Jim has been a licensed real estate agent since 1995, specializing in homes and land in beautiful Licking County. He is a commissioner on the Licking County Planning Commission, and has been involved in other community and organizational planning efforts. Jim has experience as a general contractor and has a degree in architecture from MIT with emphasis on real estate law and building construction.
Jim has been involved in numerous charitable and non-profit organizations, usually in a strategic planning of communications role. He has had professional and volunteer experience in annual giving programs for many years. Jim lives north of Granville on 40 acres of farmland, woods and stream and was certified organic in 1993. He is embarking on a more permaculture based approach to agriculture, relying more on perennial crops and seeking long-term sustainability. Jim has four children, recent college graduates Danielle and Luke, and Hannah, and college Sophomore, Claire.
Jeremy King - Vice Chair
Jeremy King is the Sustainability Director at Denison University where he stewards sustainability initiatives on behalf of the College and acts as a resource for other departments and offices. He also serves as a liaison to the surrounding community on issues regarding sustainability and sustainable development. An alumna of Denison, Jeremy brings a wealth of educational and resource conservation experience to the position. He taught high school science in Circleville, Ohio for 10 years and during that time earned a Master of Science degree in Natural Resources from The Ohio State University. Jeremy served in the Peace Corps and worked on sustainable development and sustainable agriculture projects in the Ecuadorian Amazon. Jeremy was born and raised in Licking County.
Lyn Boone - Treasurer
Lyn Boone retired in 2010 from the staff of Denison University, where she served as Director of Foundation and Corporate Relations. She has been a resident of Granville for thirty-one years.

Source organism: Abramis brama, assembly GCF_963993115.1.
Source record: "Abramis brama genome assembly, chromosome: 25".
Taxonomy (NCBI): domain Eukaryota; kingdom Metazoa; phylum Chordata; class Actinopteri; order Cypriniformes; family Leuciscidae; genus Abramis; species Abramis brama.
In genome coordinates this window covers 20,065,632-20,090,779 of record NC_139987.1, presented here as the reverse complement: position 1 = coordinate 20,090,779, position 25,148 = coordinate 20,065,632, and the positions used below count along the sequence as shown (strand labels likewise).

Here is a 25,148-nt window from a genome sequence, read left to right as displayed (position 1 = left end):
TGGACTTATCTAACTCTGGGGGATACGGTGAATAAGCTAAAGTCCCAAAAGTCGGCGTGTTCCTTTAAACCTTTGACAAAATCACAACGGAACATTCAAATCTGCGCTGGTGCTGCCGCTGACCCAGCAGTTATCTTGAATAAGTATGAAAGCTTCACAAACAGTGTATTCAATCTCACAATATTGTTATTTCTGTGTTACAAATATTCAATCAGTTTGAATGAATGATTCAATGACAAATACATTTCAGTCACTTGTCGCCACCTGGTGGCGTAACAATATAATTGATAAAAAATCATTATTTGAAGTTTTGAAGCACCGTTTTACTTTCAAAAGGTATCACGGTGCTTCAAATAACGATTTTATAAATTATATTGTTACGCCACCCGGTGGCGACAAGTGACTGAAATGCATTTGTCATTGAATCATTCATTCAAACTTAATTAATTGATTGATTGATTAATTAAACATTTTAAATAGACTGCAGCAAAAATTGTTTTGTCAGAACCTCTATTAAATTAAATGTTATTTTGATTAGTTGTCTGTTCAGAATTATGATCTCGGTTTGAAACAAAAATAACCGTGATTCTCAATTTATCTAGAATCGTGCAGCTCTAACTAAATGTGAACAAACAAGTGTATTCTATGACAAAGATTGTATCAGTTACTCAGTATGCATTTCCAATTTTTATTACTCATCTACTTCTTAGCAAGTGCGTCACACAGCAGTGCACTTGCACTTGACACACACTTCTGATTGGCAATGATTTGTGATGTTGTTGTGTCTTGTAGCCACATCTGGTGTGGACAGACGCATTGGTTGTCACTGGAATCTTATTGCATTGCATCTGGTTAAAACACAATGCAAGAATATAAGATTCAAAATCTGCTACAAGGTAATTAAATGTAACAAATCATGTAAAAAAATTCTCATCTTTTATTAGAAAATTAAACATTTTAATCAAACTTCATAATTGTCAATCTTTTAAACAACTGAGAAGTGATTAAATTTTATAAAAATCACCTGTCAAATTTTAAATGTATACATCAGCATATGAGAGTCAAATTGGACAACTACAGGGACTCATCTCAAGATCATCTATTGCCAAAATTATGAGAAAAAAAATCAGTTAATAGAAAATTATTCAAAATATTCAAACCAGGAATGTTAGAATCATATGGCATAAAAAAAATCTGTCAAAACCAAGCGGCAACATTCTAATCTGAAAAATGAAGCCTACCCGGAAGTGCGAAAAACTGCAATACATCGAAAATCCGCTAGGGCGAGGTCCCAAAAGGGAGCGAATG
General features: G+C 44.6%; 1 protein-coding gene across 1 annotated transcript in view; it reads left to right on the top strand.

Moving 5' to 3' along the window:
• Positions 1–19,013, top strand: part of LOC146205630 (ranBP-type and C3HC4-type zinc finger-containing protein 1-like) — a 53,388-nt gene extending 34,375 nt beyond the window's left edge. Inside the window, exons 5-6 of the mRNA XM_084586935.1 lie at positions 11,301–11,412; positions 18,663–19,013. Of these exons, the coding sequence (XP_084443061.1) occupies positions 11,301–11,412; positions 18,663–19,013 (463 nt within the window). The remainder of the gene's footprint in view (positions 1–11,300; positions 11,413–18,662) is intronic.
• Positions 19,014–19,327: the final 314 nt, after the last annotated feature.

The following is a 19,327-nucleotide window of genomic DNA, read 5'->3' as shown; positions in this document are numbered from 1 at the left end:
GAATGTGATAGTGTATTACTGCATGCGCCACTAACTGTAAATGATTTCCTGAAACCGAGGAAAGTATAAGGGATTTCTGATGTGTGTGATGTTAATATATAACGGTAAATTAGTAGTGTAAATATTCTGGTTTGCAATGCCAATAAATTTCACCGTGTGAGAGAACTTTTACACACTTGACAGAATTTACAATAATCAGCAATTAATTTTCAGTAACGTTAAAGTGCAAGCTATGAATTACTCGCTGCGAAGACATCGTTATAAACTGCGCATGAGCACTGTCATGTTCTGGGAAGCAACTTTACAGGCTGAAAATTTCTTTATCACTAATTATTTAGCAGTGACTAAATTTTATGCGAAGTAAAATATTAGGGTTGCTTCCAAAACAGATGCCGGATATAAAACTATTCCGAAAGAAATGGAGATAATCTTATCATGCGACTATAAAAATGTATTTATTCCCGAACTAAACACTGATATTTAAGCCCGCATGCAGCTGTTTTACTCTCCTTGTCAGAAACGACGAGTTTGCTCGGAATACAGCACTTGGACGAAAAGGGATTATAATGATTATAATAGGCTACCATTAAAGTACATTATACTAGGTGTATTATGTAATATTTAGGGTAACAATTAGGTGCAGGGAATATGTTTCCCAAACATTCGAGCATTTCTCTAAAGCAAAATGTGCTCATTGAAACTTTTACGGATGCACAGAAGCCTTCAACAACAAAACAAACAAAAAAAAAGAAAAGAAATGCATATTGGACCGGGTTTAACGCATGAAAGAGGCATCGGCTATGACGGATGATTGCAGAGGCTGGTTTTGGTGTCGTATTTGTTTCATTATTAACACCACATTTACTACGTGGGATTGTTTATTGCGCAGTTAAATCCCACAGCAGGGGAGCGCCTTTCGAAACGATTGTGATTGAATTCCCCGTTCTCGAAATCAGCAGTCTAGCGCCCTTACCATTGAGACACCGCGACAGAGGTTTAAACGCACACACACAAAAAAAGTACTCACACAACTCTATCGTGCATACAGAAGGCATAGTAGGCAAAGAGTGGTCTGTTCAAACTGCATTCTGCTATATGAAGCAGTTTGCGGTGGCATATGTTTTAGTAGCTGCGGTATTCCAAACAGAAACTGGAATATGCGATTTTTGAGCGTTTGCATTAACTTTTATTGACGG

In Central Ohio, Lyn has served a number of volunteer organizations and boards, including the Granville Union Cemetery, where she leads the historic preservation project for the town's historic graveyard. She has served on the board of the Licking Land Trust since 2011, and currently holds the position of treasurer.
Lyn holds the B.A. and M.A. from Indiana University in Bloomington, Indiana. She and her husband Keith are avid birders, an avocation that inspires their travel.
Whether managing nearly 2,000 acres as Dawes Arboretum’s director of land conservation or working to preserve property in her own community, Shana Byrd has a passion for conservation. She hopes to share her expertise and enthusiasm as part of the Trust’s board.
“I hope to offer support in monitoring properties, working with landowners considering partnership, educating the public on the value of our work and inspiring individuals to donate resources,” she said. “I’m also interested to learn more about how I can best be of service based on needs of our community.”
Shana studied biology at Ohio University and earned a master’s degree in zoology from Miami University. Before accepting her position at Dawes, she worked with the Sustainable Forestry Program of Rural Action and directed the restoration ecology program at The Wilds. She currently serves on the Ohio Invasive Plant Council Board of Directors, where she raises awareness about native plant conservation.
Recent residents of Granville, Shana and her family also own a 10-acre farm in Athens County, where she helped secure adjacent property for preservation.
Shana reflected, “The land trust’s relevance of today helps endear communities to their natural assets; the relevance of tomorrow will be gratitude of future generations.”
Paul is a farmer in Newark, Ohio, a member and past president of the Licking County Farm, Bureau, and a Trustee of the Ohio Farm Bureau from 2011 - 2018. He enjoys being a 4H Club Advisor, and is a lifetime member of the Utica FFA. He also works for Layton Excavating as a Field Superintendent.
A registered landscape architect, Mary Fitch has worked for the Ohio Department of Natural Resources for over 20 years. She administers several state and federal grant programs that provide funding for Ohio’s public parks and trails. Prior to working for ODNR, she lived and worked in the Bluegrass area of Kentucky, where she designed park, commercial, and residential sites.
During her tenure as a Land Trust board member, Mary was instrumental in obtaining a Clean Ohio Conservation grant to permanently protect Spring Valley Nature Preserve, and in landinga subsequent Ohio EPA Surface Water Improvement Fund (SWIF) grant to restore of Spring Valley’s Salt Run stream. “With assistance from Ohio’s very competitive SWIF grant program, Granville Township was able to make Salt Run far more accessible to visitors, and stream water quality has improved.